It wouldn’t be surprising to hear a song by U2 or Guns N’ Roses in the final season of Stranger Things, as most every teen rocked out to their chart-topping hits, but the teens from Hawkins aren’t “most” teens. If you listen to the song “Head On” by ‘80s alt-rockers The Jesus and Mary Chain, you’ll find it’s tough to play it just once. “Head On” has the perfect combo of pulsating guitar riffs and lyrics that speak to teenage drama. When singer Jim Reid sings the chorus “Makes you want to feel, makes you want to try, makes you want to blow the stars from the sky…”, you can’t help but hum along.
“The Killing Moon-” Echo and The Bunnymen
“Fate up against your will. Through the thick and thin. He will wait… until you give yourself to him. “ Since Stranger Things is a fictional tale, I don’t believe that Echo and the Bunnymen wrote this song because they had escaped Vecna’s clutches. That said, this dreamy classic sets such a calming, yet mystical tone that is at home in the world of Hawkins as D&D. If there’s a scene in the final season that has Eleven contemplating sacrificing herself to save her friends and the world (again), the dreamy song “The Killing Moon” would keep fans nervously on the edge of their seat awaiting her fate. The only reason the 1984 song has likely not been used already is that it was already so impactful in building tension during the 2001 indie film Donnie Darko. Although that was over 20 years ago, why not let a new generation of fans discover the chill, gothic vibe of “The Killing Moon”?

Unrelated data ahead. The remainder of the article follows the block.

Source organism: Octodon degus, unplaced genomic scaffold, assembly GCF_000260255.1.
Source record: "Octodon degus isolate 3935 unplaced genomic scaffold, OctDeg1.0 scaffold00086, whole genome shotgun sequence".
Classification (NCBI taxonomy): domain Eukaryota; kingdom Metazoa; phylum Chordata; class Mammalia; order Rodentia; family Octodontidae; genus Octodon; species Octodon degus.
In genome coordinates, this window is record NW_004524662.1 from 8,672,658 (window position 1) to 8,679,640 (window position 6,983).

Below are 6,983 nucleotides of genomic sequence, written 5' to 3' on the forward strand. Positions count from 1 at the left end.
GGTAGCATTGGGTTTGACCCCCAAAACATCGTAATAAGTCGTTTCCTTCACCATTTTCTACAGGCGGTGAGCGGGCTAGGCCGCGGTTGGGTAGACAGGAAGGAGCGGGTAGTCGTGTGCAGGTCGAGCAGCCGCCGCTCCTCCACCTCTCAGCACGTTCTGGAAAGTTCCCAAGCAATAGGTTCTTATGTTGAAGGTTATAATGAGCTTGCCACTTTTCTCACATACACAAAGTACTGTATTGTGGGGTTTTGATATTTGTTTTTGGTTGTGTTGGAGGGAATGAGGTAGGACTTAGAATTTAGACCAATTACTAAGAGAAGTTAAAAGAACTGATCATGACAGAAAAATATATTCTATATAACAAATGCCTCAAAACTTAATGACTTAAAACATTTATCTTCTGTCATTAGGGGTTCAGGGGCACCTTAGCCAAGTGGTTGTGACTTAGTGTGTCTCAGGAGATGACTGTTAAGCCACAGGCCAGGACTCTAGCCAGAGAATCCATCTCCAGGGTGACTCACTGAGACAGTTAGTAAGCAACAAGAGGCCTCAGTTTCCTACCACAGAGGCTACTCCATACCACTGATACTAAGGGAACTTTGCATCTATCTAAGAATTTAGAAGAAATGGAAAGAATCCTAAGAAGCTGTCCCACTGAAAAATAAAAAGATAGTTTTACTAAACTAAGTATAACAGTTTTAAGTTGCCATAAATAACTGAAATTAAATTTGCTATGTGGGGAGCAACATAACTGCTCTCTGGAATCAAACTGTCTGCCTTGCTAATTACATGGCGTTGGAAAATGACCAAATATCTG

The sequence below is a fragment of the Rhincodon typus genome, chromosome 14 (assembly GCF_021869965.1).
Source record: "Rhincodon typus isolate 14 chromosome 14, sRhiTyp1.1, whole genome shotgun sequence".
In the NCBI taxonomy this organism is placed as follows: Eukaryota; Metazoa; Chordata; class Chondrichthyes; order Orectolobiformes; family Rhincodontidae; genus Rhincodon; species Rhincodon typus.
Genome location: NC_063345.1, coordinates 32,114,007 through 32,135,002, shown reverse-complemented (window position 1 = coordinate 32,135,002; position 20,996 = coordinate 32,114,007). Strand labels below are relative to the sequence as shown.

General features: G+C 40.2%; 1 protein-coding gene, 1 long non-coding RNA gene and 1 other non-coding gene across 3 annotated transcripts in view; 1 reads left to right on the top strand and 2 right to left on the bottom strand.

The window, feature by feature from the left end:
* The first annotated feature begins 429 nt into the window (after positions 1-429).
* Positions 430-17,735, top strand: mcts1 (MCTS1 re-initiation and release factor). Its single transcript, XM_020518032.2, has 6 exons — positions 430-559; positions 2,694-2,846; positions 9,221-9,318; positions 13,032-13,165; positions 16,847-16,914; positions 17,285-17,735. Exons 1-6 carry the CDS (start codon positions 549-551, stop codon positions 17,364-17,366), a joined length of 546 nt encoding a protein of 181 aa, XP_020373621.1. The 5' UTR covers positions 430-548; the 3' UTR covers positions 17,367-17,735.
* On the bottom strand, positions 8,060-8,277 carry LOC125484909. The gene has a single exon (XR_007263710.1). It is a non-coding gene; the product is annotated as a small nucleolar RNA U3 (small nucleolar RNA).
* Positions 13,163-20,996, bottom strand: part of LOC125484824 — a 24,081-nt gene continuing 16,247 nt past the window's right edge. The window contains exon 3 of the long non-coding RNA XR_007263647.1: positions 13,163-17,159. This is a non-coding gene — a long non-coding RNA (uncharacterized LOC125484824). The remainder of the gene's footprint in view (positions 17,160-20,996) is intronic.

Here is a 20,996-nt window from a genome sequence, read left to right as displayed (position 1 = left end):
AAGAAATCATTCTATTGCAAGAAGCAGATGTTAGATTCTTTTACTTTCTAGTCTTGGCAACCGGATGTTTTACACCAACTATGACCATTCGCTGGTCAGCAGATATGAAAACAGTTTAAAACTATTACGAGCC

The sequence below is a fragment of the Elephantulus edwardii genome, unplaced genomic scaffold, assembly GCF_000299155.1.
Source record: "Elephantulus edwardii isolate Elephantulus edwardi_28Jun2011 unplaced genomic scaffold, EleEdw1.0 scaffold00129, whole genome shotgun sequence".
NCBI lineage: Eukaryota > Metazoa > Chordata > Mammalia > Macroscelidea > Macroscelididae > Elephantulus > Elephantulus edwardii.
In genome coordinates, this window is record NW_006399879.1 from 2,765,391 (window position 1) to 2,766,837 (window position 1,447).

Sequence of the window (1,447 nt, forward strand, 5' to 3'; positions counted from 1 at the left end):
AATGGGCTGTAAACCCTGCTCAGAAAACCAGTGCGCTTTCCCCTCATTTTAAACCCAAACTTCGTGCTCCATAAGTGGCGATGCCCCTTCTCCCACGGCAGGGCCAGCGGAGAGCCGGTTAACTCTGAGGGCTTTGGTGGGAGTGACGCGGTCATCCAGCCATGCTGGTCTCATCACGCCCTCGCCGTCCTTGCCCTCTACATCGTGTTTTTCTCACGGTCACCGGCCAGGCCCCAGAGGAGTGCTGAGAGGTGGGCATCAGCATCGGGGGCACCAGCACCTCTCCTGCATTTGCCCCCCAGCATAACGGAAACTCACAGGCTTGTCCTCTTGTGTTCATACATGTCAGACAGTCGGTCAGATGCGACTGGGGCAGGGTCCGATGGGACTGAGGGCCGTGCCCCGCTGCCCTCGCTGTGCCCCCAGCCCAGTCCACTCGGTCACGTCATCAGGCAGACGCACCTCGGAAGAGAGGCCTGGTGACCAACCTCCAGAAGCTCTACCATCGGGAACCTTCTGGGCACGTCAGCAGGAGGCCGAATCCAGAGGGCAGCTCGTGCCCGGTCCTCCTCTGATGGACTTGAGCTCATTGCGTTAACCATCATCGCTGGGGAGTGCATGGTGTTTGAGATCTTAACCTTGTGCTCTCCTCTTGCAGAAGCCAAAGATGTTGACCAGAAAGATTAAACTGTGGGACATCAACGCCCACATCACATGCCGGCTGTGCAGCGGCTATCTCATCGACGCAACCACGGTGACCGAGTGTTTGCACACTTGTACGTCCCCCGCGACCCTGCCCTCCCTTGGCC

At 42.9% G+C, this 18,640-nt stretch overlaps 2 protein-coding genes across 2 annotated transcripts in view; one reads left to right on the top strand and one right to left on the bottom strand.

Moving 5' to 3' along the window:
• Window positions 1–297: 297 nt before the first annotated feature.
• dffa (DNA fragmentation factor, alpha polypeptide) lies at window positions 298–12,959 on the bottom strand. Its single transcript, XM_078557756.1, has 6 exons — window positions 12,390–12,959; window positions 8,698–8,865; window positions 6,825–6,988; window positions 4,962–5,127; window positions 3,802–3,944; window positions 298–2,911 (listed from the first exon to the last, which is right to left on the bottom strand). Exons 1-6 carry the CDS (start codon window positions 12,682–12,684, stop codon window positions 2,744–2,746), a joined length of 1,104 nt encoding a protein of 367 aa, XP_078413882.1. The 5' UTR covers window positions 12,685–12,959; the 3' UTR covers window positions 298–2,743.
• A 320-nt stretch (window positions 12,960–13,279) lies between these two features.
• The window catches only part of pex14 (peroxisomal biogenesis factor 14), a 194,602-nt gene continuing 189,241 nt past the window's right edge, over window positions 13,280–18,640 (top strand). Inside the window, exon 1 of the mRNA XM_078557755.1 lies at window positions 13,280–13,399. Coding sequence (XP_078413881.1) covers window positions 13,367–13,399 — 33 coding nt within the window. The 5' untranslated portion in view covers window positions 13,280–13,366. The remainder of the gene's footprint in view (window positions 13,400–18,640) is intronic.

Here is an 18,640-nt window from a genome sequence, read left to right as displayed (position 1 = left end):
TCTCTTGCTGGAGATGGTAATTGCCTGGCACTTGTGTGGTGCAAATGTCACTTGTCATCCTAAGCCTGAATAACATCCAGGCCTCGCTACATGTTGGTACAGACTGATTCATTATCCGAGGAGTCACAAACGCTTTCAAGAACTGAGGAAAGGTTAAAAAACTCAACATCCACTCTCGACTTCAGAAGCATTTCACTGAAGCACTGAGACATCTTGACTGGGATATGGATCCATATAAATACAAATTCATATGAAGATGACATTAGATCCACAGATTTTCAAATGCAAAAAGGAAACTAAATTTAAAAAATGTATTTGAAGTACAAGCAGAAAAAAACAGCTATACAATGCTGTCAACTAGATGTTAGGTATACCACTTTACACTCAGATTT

“Plainsong” – The Cure
“Sometimes you make me feel like I’m living at the edge of the world. Like I’m living at the edge of the world. ‘It’s just the way I smile,‘ you said.” Revisiting “Plainsong” can give you goosebumps, and that’s before the lyrics kick in. If there’s ever a song that both 50-year-olds and 15-year-olds would agree is proof that beauty exists in the world, it’s “Plainsong.”.Not only does this emotional powerhouse of a song lead off The Cure’s critically acclaimed Disintegration album, but the fact that it came out in 1989 would make it a suitable choice for a song to sum up the end of the gang’s journey growing up while facing the end of the world.
As someone who was a teen in 1989, It’s blowing my mind that this timeless masterpiece came out the same year that MC Skat Cat danced with Paula Abdul. The intro to this song has over two minutes of synthesizer and guitar bliss and as the music washes over you, you can’t help but stop what you’re doing and be in the moment. People tossed labels on The Cure as “goth” or “moody,” but many of their songs are romantic pop classics. This is the song you want to listen to when you’re a teen lying in bed contemplating speaking to a crush at a party; or if you’re Max and her friends, flipping your world back on its axis while bonding over the trauma of escaping childhood in one piece.
Check out the last two movie-length episodes of Stranger Things Season 4: Part 2 when it drops on Netflix, July 1st.